Few jobs are a perfect fit. When you’re just starting in your career, you’re likely to find positions you’d love to have but don’t have quite the experience or training for. Conversely, as you get further along in your professional life, you might find yourself willing to take positions for which you seem to be overqualified.
What do you do when you think or are told that you’re overqualified for a job you really want? There’s no reason to give up – there are ways to sell a potential employer on the benefits of hiring someone who has more experience than they might be looking for.
Why You Might Be Overqualified
There are many reasons why a person might be seen as being overqualified for a given job.
First, you may have been in a higher-level position before but took some time out of the workplace. Now you’re re-entering the job market and know that your long-term absence puts you at a disadvantage compared to your former peers. You know you can get back into the swing of things but need to accept a lower-level position to reestablish yourself.
It’s also possible that you’ve been a high-level performer in a particular industry but desire to change your career path. It might be unrealistic to expect a lateral move into a new job market, especially at your former level, so you’re willing to start a little lower down the ladder to get established with your new career.
Also, taking a job you’re overqualified for may make sense if you’re trying to get your foot in the door with a particular company. In this instance, it’s a strategic decision; get hired for a lower-level position so you can work your way up to the job you’re really qualified for.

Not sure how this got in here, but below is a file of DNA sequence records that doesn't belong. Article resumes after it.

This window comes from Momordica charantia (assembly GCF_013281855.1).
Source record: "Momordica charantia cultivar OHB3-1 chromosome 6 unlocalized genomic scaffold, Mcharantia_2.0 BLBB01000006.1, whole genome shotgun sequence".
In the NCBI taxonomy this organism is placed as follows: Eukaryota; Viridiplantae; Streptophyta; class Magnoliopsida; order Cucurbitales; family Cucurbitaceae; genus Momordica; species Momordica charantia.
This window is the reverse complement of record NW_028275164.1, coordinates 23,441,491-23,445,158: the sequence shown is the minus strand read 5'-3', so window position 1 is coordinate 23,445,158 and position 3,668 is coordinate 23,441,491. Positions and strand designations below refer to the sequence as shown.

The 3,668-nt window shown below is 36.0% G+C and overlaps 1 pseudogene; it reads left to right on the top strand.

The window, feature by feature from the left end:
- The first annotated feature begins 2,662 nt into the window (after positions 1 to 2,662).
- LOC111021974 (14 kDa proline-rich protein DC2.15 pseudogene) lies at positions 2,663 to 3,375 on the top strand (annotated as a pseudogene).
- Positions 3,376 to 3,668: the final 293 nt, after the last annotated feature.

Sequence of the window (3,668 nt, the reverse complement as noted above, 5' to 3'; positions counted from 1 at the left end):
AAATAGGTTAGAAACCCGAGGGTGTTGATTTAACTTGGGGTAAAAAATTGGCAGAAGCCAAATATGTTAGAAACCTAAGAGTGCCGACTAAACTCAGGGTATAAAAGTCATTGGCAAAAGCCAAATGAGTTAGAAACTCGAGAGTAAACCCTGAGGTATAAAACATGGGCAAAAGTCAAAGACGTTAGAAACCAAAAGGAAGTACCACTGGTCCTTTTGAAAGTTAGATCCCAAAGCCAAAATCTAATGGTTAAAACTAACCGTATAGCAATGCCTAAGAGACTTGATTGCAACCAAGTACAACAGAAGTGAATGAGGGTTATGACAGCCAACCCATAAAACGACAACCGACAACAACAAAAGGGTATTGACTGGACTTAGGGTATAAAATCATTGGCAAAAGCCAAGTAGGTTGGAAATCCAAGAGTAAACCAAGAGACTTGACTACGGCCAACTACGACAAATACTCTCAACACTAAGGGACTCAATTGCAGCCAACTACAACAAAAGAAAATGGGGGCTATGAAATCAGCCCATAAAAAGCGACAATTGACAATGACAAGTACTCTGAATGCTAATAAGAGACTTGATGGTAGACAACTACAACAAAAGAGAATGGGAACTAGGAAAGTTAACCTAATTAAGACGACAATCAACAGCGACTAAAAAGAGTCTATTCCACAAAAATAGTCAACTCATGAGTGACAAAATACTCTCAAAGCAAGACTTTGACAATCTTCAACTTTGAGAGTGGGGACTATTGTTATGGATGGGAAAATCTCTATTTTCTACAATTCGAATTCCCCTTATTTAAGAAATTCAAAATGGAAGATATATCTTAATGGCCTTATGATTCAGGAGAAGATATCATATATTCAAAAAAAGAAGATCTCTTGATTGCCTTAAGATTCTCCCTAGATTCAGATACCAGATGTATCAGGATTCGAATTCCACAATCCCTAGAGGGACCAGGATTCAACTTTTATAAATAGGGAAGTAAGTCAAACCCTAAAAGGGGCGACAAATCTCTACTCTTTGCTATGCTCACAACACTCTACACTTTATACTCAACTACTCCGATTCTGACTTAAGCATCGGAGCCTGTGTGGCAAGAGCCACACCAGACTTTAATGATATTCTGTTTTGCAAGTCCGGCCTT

Why Being Overqualified Might Be a Real Issue
You might think that being overqualified for a job is a good thing, but many companies feel otherwise. There are several reasons why.
First, if you’re overqualified for a job, the company may be afraid that you’ll get bored and leave. Employers want employees to feel challenged, and if you’re unchallenged in a lower-level job, you might become disenchanted and quit. That’s not a good outcome.
The company may also think that this is just a temporary position for you, and you won’t stick around for long. Most companies want to hire employees for the long-term and don’t want to invest their time in someone who’s apt to leave when something better comes along. (And if you’re genuinely overqualified, sometime better will eventually come along.)
A potential employer might shy away from an overqualified applicant simply because they can’t pay you enough – or think that they can’t. If you have more experience or education than the position requires, they may think that your salary expectations are higher, too.
Other employees may think that if you’re applying for a job for which you’re obviously overqualified, you may not understand what the position entails. They may believe that you think the job is more important than it really is and dismiss your application for that reason.